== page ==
Free tasting | Friday, September 21, 2018 | 5-7PM
‘Brusco instead of Brewski’s? You got it! This native Italian style of sparkling, Lambrusco, means ‘wild grape’ and is the foxy life of any party. Lambrusco is a robust style of sparkling wine, named after the area that it’s from and is also a grape; there are at least 13 different indigenous Lambrusco grape varieties (not clones or sub-clones) and they all begin with the name Lambrusco. The most popular grape varieties are Lambrusco di Sorbara, Lambrusco Grasparossa, and Lambrusco Salamino, which all produce dry or off-dry Lambrusco, and Lambrusco Reggiano which is known for producing slightly sweet Lambrusco. This style of sparkler thrives in northeastern Italy, in the Emilia-Romagna region, where Lambrusco originated and continues to thrive. If you crave a life-changing and authentic Emilia-Romagna experience, pair Lambrusco with chunks of Parmigiano Reggiano and thinly sliced prosciutto crudo drizzled with aceto balsamico di Modena.
Now let’s get nerdy (nerdier). Most Lambrusco wine production undergoes the Charmat method, which is when carbon dioxide (a by-product of fermentation) is trapped in a tank of fermenting grapes, and then bottled under pressure to create a bottle of sparkling wine. As Lambrusco is becoming more and more quality driven, and no longer considered to be “Italy’s Coca-Cola,” other sparkling wine methods are being utilized including the Ancestral Method and the Méthode Traditionnelle. The Ancestral Method is used to make most pét-nat (pétillant nature), or slightly sparkling glug-glug juice, as we like to call it. Pét-nat can be identified by the crown cap bottling the fizzy juice, which is used instead of a cork because the wine is not disgorged, and has no added dosage, or sugar addition, after the first fermentation process. These semi-sparklers undergo a secondary fermentation in bottle.
The Méthode Traditionnelle (also known as méthode Champenoise or metodo classico) is used to bottle all Champagne, but some Lambrusco producers, like Christian Bellei, bottle their Lambrusco using this method as well. What makes using Méthode Traditionnelle different than using the first winemaking method mentioned, Charmat method, is the resulting sparkling wine is left with the finesse of a fine Champagne – tiny bubbles, highly aromatic, and this tedious process of hand riddling and disgorging and tirage and so on, creates a Lambrusco with a bit more flair (not too much so, this is Lambrusco after all, and we love it like that – down to earth, happy, fun, and flirty).Every Lambrusco varies in taste (from lemon through strawberry to blackberry and plum) and in shades from a blushing rose to deep purple. So come taste Lambrusco in its entirety. Bubbles for all this Friday!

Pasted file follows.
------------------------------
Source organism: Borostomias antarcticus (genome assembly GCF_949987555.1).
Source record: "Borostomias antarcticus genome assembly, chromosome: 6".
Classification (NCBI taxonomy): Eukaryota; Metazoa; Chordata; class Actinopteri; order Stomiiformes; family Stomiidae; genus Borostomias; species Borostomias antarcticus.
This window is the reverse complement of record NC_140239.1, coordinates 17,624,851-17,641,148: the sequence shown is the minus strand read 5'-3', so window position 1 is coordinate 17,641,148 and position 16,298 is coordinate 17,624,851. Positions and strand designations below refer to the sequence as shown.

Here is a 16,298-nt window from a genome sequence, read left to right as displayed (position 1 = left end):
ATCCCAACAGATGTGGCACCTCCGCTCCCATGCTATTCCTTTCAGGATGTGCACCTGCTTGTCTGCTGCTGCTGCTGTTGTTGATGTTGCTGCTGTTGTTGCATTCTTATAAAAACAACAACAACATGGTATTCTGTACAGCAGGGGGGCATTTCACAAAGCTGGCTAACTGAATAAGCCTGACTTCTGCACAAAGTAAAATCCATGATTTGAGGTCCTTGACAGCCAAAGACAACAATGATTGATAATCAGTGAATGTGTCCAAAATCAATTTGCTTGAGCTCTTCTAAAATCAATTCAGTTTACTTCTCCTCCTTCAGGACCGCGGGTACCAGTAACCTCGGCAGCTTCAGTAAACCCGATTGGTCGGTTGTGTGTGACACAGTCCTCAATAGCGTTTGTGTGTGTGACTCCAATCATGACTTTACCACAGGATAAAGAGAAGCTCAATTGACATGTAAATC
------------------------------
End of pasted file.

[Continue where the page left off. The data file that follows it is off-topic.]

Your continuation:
The Lambrusco Line-up!
NV Carra di Casatico ‘La Luna’ Lambrusco (Emilia-Romagna, Italy) | This Lambrusco, La Luna, is as romantic as the moon shining over the ocean. From the grape Lambrusco Maestri, its deep and plummy, with ripe jazzy acidity and tiny frothy bubbles. After being handpicked it underwent fermentation without the skins in stainless steel for 4-5 months. Notes of raspberries and blackberries.
Cleto Chiarli ‘Vecchia Modena’ Lambrusco di Sorbara (Emilia-Romagna, Italy) | Winemaker Cleto Chiarli adored Lambrusco and created his winery in 1860 with the intent on bringing the frothy, fresh goodness of this sparkling wine to as many people as possible! This Lambrusco is made with the Lambrusco di Sorbara grape. It’s the color of cantaloupe, light-bodied with a silky mouthfeel, and has notes of fresh strawberries.
2017 Fondo Bozole ‘Incantabiss’ (Lombardy, Italy) | Brothers Franco and Mario Accorsi found some old vines on their grandfather’s property in Lombardy and decided that Fate as telling them to make wine! This enthusiastic pair are particularly passionate about growing uncommon varietals of Lambrusco, like the one used in this Incantabiss, called Lambrusco Ruberti. This was grown on the banks of the Po River and has tart notes of cranberry and rhubarb.
2013 Cantine della Volta Lambrusco Bianco (Emilia-Romagna, Italy) | Just when you’ve wrapped your head about Lambrusco, winemaker Christian Bellei is there to push you to new limits of Lambrusco logic! This white Lambrusco is from the grape Lambrusco di Sorbara and is produced in the méthode Champenoise. Christian spent the 80’s as a winemaker in Champagne, France and noticed the grapes Pinot Noir and Chardonnay produced similar acidity to Lambrusco di Sorbara and when returning home he decided to create a Lambrusco Bianco withméthode Champenoise. After being hand harvested, the juice is immediately separated from the skins and is aged for 34 months on its lees. This makes a savory, herbaceous, and lemony Lambrusco that is truly one of a kind! Pair with Parm. Just do it.